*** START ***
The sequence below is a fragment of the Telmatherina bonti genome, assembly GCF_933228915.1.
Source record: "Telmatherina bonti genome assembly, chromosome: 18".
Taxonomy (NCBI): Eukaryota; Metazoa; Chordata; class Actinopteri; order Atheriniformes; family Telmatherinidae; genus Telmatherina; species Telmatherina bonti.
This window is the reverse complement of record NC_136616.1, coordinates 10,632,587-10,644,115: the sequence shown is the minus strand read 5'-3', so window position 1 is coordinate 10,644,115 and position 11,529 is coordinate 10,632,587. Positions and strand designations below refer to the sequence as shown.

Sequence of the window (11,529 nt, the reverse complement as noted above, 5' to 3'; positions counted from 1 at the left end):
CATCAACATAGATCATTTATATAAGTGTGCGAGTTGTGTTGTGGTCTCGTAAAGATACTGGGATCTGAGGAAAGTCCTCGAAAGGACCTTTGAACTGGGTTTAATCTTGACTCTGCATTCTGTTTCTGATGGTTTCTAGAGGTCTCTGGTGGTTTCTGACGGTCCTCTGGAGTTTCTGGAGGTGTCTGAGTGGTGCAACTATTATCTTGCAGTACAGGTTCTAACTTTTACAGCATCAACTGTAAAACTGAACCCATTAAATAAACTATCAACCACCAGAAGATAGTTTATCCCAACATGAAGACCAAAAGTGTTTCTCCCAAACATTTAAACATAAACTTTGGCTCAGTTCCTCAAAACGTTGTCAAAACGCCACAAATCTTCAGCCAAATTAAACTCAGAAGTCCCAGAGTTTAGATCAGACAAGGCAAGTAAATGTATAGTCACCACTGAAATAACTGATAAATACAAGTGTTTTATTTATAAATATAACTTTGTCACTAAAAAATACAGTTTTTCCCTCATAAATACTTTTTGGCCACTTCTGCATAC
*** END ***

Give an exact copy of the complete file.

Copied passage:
The sequence below is a fragment of the Telmatherina bonti genome, assembly GCF_933228915.1.
Source record: "Telmatherina bonti genome assembly, chromosome: 18".
Taxonomy (NCBI): Eukaryota; Metazoa; Chordata; class Actinopteri; order Atheriniformes; family Telmatherinidae; genus Telmatherina; species Telmatherina bonti.
This window is the reverse complement of record NC_136616.1, coordinates 10,632,587-10,644,115: the sequence shown is the minus strand read 5'-3', so window position 1 is coordinate 10,644,115 and position 11,529 is coordinate 10,632,587. Positions and strand designations below refer to the sequence as shown.

Sequence of the window (11,529 nt, the reverse complement as noted above, 5' to 3'; positions counted from 1 at the left end):
CATCAACATAGATCATTTATATAAGTGTGCGAGTTGTGTTGTGGTCTCGTAAAGATACTGGGATCTGAGGAAAGTCCTCGAAAGGACCTTTGAACTGGGTTTAATCTTGACTCTGCATTCTGTTTCTGATGGTTTCTAGAGGTCTCTGGTGGTTTCTGACGGTCCTCTGGAGTTTCTGGAGGTGTCTGAGTGGTGCAACTATTATCTTGCAGTACAGGTTCTAACTTTTACAGCATCAACTGTAAAACTGAACCCATTAAATAAACTATCAACCACCAGAAGATAGTTTATCCCAACATGAAGACCAAAAGTGTTTCTCCCAAACATTTAAACATAAACTTTGGCTCAGTTCCTCAAAACGTTGTCAAAACGCCACAAATCTTCAGCCAAATTAAACTCAGAAGTCCCAGAGTTTAGATCAGACAAGGCAAGTAAATGTATAGTCACCACTGAAATAACTGATAAATACAAGTGTTTTATTTATAAATATAACTTTGTCACTAAAAAATACAGTTTTTCCCTCATAAATACTTTTTGGCCACTTCTGCATAC